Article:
I. The important of obedience.
First, the example of the importance of obedience. You see this in verses 11-28. Here Moses goes out of his way to recount Israel’s careful obedience of God’s directions about how they were to line up, how they were to go out, how they were to march, what they were to follow, who was going to carry what, who was going to lead the tribes–all the things that had been recounted earlier in the book regarding that, Moses quickly summarizes for you in a straightforward way so that you can tell that Israel is obeying God’s direction. And he explicitly tells you, if you look at verse 13, as they moved out for the first time, how did they do it? “According to the commandment of the Lord.”
Why is he recounting this? So that you will know that the children of Israel — and they didn’t always do this! — so that you will know that the children of Israel in this instance obeyed the Lord. They did what the Lord had commanded, and Moses clearly wants to draw that to our attention. Why? Because if you’re going to walk with the Lord in pilgrimage, if you’re going to journey with the Lord, how do you do it? In obedience to His word; in obedience to His directions. You follow the word of God. And Moses is drawing that to our attention as he tells the story of the children of Israel embarking from Mount Sinai. Walking with the Lord means following His directions.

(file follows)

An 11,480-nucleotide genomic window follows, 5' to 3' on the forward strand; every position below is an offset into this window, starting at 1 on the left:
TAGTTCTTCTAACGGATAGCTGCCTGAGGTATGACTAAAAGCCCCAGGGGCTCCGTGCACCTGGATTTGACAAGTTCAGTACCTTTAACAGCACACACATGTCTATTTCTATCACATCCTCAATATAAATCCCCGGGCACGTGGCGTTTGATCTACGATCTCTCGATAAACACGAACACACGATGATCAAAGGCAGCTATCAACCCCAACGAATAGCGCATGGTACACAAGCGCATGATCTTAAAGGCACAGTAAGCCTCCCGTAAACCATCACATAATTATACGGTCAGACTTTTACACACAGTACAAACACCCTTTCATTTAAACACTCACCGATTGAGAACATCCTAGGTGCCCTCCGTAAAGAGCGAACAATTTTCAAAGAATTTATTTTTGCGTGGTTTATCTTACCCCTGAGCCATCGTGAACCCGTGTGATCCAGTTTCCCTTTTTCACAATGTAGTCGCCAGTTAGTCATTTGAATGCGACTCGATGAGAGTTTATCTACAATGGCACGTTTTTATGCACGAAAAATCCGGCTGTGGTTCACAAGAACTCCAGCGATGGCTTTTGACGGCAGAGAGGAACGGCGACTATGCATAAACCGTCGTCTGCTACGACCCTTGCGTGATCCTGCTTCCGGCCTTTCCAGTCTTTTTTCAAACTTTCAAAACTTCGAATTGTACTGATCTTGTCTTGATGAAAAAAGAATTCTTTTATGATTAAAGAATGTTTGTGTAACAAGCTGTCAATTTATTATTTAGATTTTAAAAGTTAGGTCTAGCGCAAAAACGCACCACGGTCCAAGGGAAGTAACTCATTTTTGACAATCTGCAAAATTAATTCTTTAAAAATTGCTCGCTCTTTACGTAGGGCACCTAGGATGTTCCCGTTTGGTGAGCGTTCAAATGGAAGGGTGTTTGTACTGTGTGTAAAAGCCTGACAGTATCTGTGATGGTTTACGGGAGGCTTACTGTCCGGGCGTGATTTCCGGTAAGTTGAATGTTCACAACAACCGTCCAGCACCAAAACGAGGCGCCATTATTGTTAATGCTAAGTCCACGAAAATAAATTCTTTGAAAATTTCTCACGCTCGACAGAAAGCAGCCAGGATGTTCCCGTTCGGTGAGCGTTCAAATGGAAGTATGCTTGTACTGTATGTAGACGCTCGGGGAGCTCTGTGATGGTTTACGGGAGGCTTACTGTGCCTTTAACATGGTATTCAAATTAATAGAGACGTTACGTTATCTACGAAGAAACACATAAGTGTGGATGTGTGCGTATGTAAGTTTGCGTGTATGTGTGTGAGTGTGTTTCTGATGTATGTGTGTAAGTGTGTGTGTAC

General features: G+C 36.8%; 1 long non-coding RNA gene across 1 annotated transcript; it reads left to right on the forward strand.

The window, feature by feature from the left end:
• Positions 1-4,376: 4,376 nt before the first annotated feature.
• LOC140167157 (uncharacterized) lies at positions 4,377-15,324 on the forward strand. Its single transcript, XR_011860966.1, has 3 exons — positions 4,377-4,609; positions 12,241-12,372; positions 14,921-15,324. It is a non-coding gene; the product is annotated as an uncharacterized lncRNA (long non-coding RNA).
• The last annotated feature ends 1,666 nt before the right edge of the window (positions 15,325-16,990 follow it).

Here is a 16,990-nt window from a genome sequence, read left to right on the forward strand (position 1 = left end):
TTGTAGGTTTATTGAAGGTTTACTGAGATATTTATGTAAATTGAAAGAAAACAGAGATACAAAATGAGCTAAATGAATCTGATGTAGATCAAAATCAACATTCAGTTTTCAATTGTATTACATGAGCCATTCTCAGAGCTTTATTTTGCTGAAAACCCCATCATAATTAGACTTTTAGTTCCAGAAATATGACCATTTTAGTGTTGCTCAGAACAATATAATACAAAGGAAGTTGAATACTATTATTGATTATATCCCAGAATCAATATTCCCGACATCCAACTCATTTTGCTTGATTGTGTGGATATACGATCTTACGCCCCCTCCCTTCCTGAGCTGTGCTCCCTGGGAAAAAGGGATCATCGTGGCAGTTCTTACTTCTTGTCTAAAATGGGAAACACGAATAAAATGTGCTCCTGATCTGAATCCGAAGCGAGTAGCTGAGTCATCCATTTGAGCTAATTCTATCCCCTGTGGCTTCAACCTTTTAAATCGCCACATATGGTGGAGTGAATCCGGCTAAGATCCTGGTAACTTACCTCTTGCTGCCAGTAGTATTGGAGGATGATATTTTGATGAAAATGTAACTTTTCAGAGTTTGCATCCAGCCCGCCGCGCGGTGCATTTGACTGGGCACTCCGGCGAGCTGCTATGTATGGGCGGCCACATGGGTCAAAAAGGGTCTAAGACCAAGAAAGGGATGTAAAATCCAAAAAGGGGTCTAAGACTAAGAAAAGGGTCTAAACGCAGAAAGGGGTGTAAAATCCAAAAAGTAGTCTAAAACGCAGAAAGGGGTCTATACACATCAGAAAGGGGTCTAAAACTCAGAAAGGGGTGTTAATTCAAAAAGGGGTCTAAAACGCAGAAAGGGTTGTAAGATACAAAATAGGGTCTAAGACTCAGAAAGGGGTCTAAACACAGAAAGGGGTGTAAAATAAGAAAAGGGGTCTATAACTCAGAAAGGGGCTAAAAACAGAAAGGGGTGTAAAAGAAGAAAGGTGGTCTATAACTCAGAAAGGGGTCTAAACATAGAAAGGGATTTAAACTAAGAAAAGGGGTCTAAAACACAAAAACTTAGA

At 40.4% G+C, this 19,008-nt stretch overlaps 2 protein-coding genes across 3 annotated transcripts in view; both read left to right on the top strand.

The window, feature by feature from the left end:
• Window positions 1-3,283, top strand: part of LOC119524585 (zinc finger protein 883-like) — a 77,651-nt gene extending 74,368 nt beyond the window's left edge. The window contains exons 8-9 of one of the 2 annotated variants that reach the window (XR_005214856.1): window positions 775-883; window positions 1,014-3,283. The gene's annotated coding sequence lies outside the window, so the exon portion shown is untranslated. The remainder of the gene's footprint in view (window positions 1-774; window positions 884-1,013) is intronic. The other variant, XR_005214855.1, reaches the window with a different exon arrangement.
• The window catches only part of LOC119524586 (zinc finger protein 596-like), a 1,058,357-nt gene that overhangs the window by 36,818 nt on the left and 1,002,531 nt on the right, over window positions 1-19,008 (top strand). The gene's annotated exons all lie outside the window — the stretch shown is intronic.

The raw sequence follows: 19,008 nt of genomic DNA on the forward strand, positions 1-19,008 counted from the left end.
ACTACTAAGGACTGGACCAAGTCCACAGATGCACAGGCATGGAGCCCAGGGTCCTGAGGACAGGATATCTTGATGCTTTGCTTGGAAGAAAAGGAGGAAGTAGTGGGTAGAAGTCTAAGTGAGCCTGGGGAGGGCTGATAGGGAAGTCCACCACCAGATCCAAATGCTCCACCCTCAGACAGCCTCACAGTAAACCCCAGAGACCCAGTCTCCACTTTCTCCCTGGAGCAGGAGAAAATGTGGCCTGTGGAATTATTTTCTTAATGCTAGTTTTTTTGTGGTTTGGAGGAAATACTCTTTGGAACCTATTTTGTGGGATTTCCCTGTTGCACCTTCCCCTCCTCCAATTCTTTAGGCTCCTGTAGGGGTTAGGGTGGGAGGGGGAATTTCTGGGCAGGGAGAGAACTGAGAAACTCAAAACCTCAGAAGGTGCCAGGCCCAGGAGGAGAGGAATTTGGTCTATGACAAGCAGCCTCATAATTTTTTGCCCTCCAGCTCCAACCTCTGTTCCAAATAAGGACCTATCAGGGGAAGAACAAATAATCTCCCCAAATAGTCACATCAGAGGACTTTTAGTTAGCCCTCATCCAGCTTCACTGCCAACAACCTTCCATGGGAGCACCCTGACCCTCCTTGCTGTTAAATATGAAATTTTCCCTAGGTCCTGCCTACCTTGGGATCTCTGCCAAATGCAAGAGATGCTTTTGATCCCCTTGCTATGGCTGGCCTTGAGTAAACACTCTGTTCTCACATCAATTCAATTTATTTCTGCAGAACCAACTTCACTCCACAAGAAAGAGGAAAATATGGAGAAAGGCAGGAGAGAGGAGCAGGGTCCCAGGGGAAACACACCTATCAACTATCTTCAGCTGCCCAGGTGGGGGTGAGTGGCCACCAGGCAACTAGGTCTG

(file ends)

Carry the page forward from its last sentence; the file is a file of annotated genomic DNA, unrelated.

And this is so important for us to realize. When we go back to the Garden (in Genesis 3) and the serpent is tempting Eve and Adam, one of the things that the serpent wants them to believe is that if they want to experience joy and satisfaction, they need to disobey. If they want to be like God, the serpent assures them, they need to disobey. And one of the things that the New Testament shows us in contrast to that as it depicts to us Jesus, who in our place serves as Savior and Mediator, and fulfills the Law where we did not…one of the things that the New Testament wants to draw to our attention about Him is what? That as He fellowshipped with God, He did so in perfect obedience; that the One who is closest to God, the One who experiences the fullness of God’s blessing, is the One who walks in obedience to God’s word. What does Jesus say over and over? “It is My meat to do the will of Him who sent Me.” So, you have the serpent in the Garden in Genesis 3 saying if you’re going to be like God, if you want to experience the richness and blessing of life, then here’s what you do: you disobey. Then you have Jesus giving us all the fruits of communion with God and the blessings that flow therefrom by doing what? By obeying on our behalf.